Arts & Culture

The lasting lure of alchemy

A sixteenth-century scroll depicts the quest for eternal life.

Kathryn James is the Curator of Early Modern Books and Manuscripts and the Osborn Collection at the Beinecke Library.

Beinecke Rare Book and Manuscript Library

Beinecke Rare Book and Manuscript Library

The nearly 30-foot-long document at left (with detail above) is one of 23 known copies of the Ripley Scroll, a fifteenth-century guide to alchemy. It can usually be found in the Beinecke, but until January 27 will be at the New-York Historical Society in Manhattan for a British Library exhibit called Harry Potter: A History of Magic. View full image

Beinecke Rare Book and Manuscript Library

Beinecke Rare Book and Manuscript Library

View full image

“Here is now both white and redde / and also the stone to quicken the deade,” reads an illustrated verse of a sixteenth-century copy of an alchemical poem known as the Ripley Scroll. The “stone” is the philosopher’s stone, the source of wealth and eternal life, and the object of alchemical research through the early modern period (and all the way to the halls of J. K. Rowling’s Hogwarts). The original Ripley Scroll is attributed to George Ripley, a fifteenth-century English Augustinian friar and the author of The Compound of Alchymy, a guide to alchemical transmutation in English verse.

The Ripley Scroll is also a genre. Some 23 copies of the text are known. Of these, 17 follow the sequence of images and text found in the Yale copy: an allegorical depiction of the process of alchemical transmutation that begins with the figure of a magus and ends with a pilgrim—often thought to represent George Ripley—pointing up at the text above. Along the way, the verse leads its reader through the characteristically emblematic depiction of alchemy in the early modern period, in which chemical experimentation is shown alongside the figures of Adam and Eve, the toad, the dragon, the bird of Hermes, and others, all representing stages in the alchemical process.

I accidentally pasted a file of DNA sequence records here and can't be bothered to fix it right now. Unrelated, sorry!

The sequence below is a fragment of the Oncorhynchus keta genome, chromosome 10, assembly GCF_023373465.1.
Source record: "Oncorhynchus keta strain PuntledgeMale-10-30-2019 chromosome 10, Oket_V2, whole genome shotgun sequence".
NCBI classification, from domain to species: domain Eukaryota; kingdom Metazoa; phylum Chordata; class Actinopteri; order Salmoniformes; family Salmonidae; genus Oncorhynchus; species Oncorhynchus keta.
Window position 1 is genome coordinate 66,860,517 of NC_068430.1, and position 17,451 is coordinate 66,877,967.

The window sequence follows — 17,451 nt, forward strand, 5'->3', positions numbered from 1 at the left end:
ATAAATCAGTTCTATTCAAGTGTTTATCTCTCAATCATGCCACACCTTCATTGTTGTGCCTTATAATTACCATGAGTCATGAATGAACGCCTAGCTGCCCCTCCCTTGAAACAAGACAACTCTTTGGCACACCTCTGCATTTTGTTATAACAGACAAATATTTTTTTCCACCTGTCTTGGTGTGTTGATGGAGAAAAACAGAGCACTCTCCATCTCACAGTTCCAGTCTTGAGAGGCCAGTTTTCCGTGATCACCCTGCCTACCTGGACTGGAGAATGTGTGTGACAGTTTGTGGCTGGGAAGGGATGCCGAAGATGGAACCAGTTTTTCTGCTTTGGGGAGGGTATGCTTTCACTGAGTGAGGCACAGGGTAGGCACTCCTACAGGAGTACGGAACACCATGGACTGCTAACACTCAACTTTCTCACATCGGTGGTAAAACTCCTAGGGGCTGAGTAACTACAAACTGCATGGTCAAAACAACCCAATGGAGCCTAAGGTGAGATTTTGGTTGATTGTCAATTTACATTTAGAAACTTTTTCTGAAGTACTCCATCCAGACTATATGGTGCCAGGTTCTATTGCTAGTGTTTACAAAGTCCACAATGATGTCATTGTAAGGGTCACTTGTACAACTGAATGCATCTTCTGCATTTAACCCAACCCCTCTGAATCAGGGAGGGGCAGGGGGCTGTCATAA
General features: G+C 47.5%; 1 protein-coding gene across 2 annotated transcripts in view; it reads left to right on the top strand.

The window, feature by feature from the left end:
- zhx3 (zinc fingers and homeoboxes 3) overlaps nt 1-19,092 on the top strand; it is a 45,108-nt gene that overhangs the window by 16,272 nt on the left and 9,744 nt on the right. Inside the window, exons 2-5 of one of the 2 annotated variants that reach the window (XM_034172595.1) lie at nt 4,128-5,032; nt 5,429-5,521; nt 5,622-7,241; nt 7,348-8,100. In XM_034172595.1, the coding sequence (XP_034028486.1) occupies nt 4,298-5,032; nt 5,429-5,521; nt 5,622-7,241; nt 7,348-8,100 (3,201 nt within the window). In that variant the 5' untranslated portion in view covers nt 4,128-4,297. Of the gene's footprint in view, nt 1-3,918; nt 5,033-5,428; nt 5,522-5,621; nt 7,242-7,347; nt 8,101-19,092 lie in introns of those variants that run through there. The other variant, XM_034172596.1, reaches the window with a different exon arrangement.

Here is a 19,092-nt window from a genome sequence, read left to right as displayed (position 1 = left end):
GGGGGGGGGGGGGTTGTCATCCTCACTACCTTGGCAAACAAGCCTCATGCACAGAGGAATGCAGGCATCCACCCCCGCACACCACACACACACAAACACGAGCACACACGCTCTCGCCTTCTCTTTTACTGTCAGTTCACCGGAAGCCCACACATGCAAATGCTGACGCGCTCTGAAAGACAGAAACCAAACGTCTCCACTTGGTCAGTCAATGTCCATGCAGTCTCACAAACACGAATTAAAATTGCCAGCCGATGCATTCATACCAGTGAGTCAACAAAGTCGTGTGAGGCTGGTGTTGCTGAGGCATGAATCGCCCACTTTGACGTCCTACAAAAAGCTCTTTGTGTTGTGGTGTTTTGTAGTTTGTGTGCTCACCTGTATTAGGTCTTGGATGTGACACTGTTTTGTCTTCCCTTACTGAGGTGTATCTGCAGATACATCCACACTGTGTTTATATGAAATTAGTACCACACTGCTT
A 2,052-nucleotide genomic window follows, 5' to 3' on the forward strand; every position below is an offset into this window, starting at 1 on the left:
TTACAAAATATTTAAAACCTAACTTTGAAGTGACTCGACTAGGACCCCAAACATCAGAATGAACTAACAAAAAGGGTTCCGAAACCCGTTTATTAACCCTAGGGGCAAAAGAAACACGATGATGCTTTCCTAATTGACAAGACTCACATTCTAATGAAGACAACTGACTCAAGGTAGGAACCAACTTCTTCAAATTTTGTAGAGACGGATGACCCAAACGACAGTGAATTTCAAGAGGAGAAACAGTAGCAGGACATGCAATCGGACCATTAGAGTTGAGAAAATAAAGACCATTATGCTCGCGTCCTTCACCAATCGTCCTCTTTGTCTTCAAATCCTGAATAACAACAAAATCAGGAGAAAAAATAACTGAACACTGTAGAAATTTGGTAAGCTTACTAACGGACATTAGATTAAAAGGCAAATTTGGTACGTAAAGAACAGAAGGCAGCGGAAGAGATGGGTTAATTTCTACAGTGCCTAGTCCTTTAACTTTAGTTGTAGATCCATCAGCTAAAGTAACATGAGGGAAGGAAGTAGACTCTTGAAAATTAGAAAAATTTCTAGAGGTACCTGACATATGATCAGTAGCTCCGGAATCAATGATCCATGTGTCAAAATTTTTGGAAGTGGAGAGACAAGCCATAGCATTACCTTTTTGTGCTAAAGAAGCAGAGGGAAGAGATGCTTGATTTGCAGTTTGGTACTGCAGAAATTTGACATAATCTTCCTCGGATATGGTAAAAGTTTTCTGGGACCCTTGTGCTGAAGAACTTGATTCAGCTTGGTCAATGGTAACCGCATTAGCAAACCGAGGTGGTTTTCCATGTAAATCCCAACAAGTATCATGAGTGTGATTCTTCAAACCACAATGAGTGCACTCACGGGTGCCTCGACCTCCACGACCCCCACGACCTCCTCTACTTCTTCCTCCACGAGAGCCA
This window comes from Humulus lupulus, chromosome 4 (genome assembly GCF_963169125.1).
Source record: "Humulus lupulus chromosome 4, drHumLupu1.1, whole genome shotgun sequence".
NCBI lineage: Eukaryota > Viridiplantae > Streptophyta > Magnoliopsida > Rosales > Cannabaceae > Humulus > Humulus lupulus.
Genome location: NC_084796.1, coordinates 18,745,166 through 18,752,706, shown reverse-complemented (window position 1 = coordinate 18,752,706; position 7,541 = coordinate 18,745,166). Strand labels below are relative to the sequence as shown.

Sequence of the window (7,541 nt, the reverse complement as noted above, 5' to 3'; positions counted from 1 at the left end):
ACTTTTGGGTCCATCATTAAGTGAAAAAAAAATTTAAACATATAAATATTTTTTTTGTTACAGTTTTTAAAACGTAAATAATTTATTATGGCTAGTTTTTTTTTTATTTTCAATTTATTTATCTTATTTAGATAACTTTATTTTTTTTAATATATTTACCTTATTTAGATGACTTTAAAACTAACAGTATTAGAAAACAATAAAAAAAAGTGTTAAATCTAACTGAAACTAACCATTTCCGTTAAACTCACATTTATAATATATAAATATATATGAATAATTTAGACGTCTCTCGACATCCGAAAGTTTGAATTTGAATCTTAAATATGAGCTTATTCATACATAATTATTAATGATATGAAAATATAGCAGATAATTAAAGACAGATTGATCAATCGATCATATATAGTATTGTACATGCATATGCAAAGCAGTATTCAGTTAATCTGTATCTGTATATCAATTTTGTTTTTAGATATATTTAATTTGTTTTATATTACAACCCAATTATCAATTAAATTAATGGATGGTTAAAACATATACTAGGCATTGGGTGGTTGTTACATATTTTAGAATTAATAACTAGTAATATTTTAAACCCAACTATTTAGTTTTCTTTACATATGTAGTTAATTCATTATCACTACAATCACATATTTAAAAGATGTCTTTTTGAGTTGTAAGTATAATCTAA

Centuries after its creation, a Ripley Scroll was read by Carl Jung, the Swiss psychologist and erstwhile collaborator of Sigmund Freud. Jung was an avid collector of early modern alchemical works, and he drew extensively on alchemical imagery in his psychological theory. In Jung’s work, the emblematic representation of the alchemical process served as an allegory of the psyche—a representation of the internal state of mind rather than of the material world. “The experiences of the alchemists were, in a sense, my experiences,” Jung wrote in his 1965 autobiography. “When I pored over those old texts everything fell into place: the fantasy-images, the empirical material I had gathered in my practice, and the conclusions I had drawn from it.”

This copy of the Ripley Scroll came to Yale because of Mary Conover Mellon, a Vassar graduate who had married Paul Mellon in 1935. In 1937, Mary and Paul Mellon heard Jung speak at the Analytical Psychology Club in Manhattan, and Mary Mellon was drawn to his ideas; she visited him at Bollingen Tower, his house in Switzerland, as war broke out. By 1945, she had established the Bollingen Foundation, which oversaw the translation and publication of Jung’s works, including his three volumes of alchemical writings. She also collected Renaissance and early modern alchemical works, including those Jung had owned and drawn on for his theories.

After Mary Mellon died, in 1946, Paul continued to build her collection and to support the Bollingen Foundation. In 1965, he donated the Paul and Mary Mellon Collection of Alchemy and the Occult to Yale.

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